A performing arts group for young people to begin to experience Drama, Dance and Music. Young people attend for between 18 – 24 months and then they are encouraged to move on to integrated or mainstream arts activities.
Young disabled people from 11 – 18 years. There are approximately 12 people in the group
The group is introduced to drama, dance and music skills and have also worked with film.
They create their own performances, sharing them with friends and family and the general public.
They learn leadership skills and run sections of each session. They also run workshops and perform scenarios in local schools.
Three recent cohorts have gained bronze and silver arts awards and two members achieved a gold arts award.
It’s a great place to improve confidence, make friends and be creative.
Wednesdays after school
Face Front studio, 52 Market Square Edmonton, London N9 0TZ
2 – 2.5 hours
‘Xplosion DDM’ was set up and named by a steering group of young disabled people, and supported by Youth Opportunities in Enfield.
They have been running successful clubs since 2007 with each new cohort bringing a different energy and dynamic.
They have put on many shows, made films and linked with other groups sharing arts activities.
The young people gain both arts and social skills and grow into confident and happy young adults.
One of the group members found it very difficult to take turns when she first joined. She would only focus when all the attention was on her and when she was doing something she had chosen. (Some of the group thought she was a 'diva'). If she was tired the whole group would know about it. She would get very argumentative and take herself off to a corner and sulk. Consequently, she found it hard to make friends or learn in any sustained manner.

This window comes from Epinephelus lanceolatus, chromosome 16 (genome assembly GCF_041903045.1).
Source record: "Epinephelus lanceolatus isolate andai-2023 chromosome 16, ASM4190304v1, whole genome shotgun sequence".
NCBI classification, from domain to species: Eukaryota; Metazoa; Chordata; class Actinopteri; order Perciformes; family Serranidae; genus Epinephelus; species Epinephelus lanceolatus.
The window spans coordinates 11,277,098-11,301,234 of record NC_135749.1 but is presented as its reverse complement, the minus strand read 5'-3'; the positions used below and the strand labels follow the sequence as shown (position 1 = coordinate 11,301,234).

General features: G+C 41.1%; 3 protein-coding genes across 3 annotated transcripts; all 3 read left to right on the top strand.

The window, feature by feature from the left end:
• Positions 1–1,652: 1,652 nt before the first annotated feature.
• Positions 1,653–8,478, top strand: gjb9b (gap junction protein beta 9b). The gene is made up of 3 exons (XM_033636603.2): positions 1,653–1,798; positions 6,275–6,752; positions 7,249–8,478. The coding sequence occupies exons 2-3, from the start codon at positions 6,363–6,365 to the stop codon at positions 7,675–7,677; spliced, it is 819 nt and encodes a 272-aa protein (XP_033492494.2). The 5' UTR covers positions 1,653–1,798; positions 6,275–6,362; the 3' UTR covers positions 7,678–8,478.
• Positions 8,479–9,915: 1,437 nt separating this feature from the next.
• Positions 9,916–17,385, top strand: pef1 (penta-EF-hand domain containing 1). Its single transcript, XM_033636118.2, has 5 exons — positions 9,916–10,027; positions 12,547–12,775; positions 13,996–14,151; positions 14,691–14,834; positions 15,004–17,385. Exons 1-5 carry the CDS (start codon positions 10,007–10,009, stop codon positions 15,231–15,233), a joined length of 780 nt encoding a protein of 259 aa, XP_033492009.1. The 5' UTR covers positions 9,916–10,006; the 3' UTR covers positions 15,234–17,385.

Slowly but surely she began to realise that the sessions were about taking turns. She saw that being an encouraging yet critical audience member, watching others in the group and them watching her was enjoyable and important for all of them to improve their performance pieces. At first, when asked to perform in front of others she would giggle or refuse or would do it once and never again. But as the trust grew within the group and she learnt that the leaders and other group members had high expectations of her, she began to take her performance and group work seriously and managed to choreograph her own dance piece which she performed and delivered perfectly on many occasions.
She also found difficulty following improvisations at first. She would just say whatever came into her head. As time went on, she understood about role-play and was able to take on another character and follow the action of the piece. She also learnt how to lead games and exercises and was extremely proud of herself when the rest of the group enjoyed a game that she had set up.
These skills that she learnt at the group changed her and helped her to understand and make use of skills to make and keep friends, to be able to understand how others felt and how to help and support them. Consequently, she gained a group of firm friends that began to go out socially together as well as getting on better at school. She also learnt how to be able to listen and learn from others instead of blocking learning by getting angry and refusing to contribute.
Her parents were overjoyed at the change in her and were incredibly proud of her achievement in her amazing dance solo, her wonderful improvisation and in her gaining a silver arts award despite severe learning disability.
'She absolutely loves coming here, it is the highlight of her week. Her dance solo was amazing and she would practice it at home. Her confidence has improved, and so have her moods. I could not believe that she led a group game.'
'I love dancing and acting, I love coming here, I don't want it to finish - EVER' Participant